Buckley, who has held a variety of roles at Vanguard - including chief information officer and head of the retail group - will be fighting the market share battle while also trying to maintain Vanguard's no-frills culture. It's something firm founder Jack Bogle worries could be impeded by Vanguard's growth and size.
"With bigness you can get bureaucracy and complacency," said Bogle, emphasizing the importance of Vanguard remaining "a place where judgment has a fighting chance against process." Bogle, who retired from Vanguard in 1996, continues to give speeches and write books emphasizing the importance of long-term investing and sharing his views about the state of the mutual fund industry.
During his senior year at Harvard, Buckley, who majored in economics, considered pursuing a career in medicine like his mother, a nurse, and his father, who headed the cardiac surgical unit at Massachusetts General Hospital.
But then he met Bogle, and he realized he could go into finance and serve a purpose. As CEO Bogle's assistant, Buckley handled a number of projects, including helping Bogle research his first book. Buckley returned to Harvard for an M.B.A., but came back to Vanguard after graduation.
His next job was to help create a competitive analysis for Vanguard, detailing - and tracking - the firm's main rivals. That project gave Buckley perspective on how industry players compete and what gave Vanguard's model as a mutual company an advantage, he said.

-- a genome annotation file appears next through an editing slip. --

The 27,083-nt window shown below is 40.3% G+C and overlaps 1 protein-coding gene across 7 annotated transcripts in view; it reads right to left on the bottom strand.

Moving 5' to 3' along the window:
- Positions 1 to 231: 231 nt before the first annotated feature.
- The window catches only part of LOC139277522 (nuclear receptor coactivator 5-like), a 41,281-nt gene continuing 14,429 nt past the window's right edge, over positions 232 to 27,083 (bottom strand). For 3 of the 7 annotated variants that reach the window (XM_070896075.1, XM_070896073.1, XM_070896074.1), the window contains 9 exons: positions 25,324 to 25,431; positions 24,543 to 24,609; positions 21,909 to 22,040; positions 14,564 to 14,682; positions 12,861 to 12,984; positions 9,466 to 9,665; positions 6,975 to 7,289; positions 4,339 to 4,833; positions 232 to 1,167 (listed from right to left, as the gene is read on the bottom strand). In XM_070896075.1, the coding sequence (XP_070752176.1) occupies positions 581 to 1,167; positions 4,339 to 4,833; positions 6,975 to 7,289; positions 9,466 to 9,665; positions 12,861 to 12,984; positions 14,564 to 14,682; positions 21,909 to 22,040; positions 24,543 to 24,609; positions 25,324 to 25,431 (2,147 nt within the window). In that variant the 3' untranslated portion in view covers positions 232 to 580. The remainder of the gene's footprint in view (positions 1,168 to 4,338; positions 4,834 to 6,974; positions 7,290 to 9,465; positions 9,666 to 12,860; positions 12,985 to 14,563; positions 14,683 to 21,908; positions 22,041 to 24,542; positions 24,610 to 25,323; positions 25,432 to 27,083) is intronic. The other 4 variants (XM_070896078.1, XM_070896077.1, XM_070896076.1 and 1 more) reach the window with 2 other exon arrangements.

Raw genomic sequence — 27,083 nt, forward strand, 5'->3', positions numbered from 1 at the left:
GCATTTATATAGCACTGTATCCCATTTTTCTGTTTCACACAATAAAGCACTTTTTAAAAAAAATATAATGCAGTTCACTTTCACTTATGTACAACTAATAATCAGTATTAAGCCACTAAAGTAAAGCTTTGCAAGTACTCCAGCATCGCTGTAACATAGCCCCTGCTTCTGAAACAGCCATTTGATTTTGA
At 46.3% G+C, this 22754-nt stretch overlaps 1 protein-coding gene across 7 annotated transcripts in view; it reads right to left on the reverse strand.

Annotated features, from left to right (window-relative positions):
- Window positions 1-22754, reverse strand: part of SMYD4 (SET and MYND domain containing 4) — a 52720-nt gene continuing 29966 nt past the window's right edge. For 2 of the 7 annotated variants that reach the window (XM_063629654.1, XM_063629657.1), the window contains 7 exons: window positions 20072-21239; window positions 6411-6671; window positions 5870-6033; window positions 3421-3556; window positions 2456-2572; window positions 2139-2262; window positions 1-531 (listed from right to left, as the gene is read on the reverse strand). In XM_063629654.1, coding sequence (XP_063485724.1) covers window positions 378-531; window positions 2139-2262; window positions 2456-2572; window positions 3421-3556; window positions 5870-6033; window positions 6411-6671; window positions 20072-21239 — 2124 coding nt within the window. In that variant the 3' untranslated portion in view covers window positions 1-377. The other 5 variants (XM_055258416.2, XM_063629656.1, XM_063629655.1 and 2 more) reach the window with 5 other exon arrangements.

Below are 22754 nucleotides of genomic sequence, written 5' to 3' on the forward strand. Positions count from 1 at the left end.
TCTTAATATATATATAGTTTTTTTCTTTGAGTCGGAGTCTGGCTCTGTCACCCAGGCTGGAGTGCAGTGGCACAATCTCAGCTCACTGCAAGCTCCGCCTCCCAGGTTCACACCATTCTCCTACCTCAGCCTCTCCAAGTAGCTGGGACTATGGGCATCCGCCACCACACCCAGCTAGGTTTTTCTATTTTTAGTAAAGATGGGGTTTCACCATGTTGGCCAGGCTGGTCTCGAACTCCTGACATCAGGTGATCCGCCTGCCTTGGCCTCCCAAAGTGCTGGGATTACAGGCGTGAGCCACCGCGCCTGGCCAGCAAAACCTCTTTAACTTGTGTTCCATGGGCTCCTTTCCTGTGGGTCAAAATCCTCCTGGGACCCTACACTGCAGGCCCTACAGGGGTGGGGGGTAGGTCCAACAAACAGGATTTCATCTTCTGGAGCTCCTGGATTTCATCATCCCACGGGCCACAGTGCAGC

Vanguard is owned by its customers, with profits invested back into the business. That makes it nearly impossible for publicly-traded competitors who answer to shareholders to compete on cost, experts said.
Vanguard is trying to maintain its pricing edge while also growing around the world. Over the past five years, the firm has gone from 12,000 employees in just six offices to 13,500 employees in 15 offices worldwide.
Since June, Buckley, who gets up every morning at 5 a.m. to ride a few miles on his bike before work, has been traveling to Vanguard's offices around the world to observe traders and managers at work so that he could find ways to increase efficiency.
He has identified that in certain regions the real-time systems Vanguard used to get cash flow into the funds are not necessarily being used in all of Vanguard's international locations.
Vanguard is in the middle of an effort to standardize its investment management IT across the globe.
Buckley's other priorities center around developing the firm's managers and establishing global best practices around that process.
Buckley's previous experience as chief information officer and head of Vanguard's information and technology division will help a lot in combating inefficiencies that crop up in global organization, said Gus Sauter, who Buckley is replacing as chief investment officer.
"My strength was more on growing the business and his strengths are more on managing a business," said Sauter, who is retiring after 25 years.
In some ways, Buckley's biggest challenge is to make sure he doesn't mess up a good thing, said Dan Wiener, who runs a newsletter for Vanguard investors.
"The biggest mistake they could make is to try to change anything," he said.
(Reporting By Jessica Toonkel; Editing by Jennifer Merritt, Lauren Young, Martin Howell, Bernard Orr)